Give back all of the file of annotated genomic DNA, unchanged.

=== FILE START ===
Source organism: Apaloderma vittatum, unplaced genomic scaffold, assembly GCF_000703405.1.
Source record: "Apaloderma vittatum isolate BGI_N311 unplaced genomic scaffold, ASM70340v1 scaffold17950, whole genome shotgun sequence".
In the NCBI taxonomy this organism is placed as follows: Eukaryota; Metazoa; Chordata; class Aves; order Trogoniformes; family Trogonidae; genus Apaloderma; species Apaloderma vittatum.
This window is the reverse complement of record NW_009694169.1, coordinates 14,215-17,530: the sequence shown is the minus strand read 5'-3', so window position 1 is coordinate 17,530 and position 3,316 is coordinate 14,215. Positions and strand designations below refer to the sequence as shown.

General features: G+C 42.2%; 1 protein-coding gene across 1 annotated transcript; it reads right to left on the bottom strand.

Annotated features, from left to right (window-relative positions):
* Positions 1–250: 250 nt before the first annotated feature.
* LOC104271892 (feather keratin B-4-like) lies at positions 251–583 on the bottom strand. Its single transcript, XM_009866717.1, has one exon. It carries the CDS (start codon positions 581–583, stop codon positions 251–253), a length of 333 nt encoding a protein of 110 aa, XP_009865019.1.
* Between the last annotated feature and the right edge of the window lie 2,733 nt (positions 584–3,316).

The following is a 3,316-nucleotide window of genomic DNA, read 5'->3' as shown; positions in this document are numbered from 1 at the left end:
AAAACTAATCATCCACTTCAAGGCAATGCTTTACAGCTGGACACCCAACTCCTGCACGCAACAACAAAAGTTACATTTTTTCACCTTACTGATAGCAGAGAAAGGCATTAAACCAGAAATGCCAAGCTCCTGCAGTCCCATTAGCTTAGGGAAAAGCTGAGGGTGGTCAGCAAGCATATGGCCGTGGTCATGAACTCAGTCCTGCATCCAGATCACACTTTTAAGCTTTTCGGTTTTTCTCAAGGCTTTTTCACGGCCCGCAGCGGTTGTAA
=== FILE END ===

Source organism: Apaloderma vittatum, unplaced genomic scaffold, assembly GCF_000703405.1.
Source record: "Apaloderma vittatum isolate BGI_N311 unplaced genomic scaffold, ASM70340v1 scaffold17950, whole genome shotgun sequence".
In the NCBI taxonomy this organism is placed as follows: Eukaryota; Metazoa; Chordata; class Aves; order Trogoniformes; family Trogonidae; genus Apaloderma; species Apaloderma vittatum.
This window is the reverse complement of record NW_009694169.1, coordinates 14,215-17,530: the sequence shown is the minus strand read 5'-3', so window position 1 is coordinate 17,530 and position 3,316 is coordinate 14,215. Positions and strand designations below refer to the sequence as shown.

General features: G+C 42.2%; 1 protein-coding gene across 1 annotated transcript; it reads right to left on the bottom strand.

Annotated features, from left to right (window-relative positions):
* Positions 1–250: 250 nt before the first annotated feature.
* LOC104271892 (feather keratin B-4-like) lies at positions 251–583 on the bottom strand. Its single transcript, XM_009866717.1, has one exon. It carries the CDS (start codon positions 581–583, stop codon positions 251–253), a length of 333 nt encoding a protein of 110 aa, XP_009865019.1.
* Between the last annotated feature and the right edge of the window lie 2,733 nt (positions 584–3,316).

The following is a 3,316-nucleotide window of genomic DNA, read 5'->3' as shown; positions in this document are numbered from 1 at the left end:
AAAACTAATCATCCACTTCAAGGCAATGCTTTACAGCTGGACACCCAACTCCTGCACGCAACAACAAAAGTTACATTTTTTCACCTTACTGATAGCAGAGAAAGGCATTAAACCAGAAATGCCAAGCTCCTGCAGTCCCATTAGCTTAGGGAAAAGCTGAGGGTGGTCAGCAAGCATATGGCCGTGGTCATGAACTCAGTCCTGCATCCAGATCACACTTTTAAGCTTTTCGGTTTTTCTCAAGGCTTTTTCACGGCCCGCAGCGGTTGTAA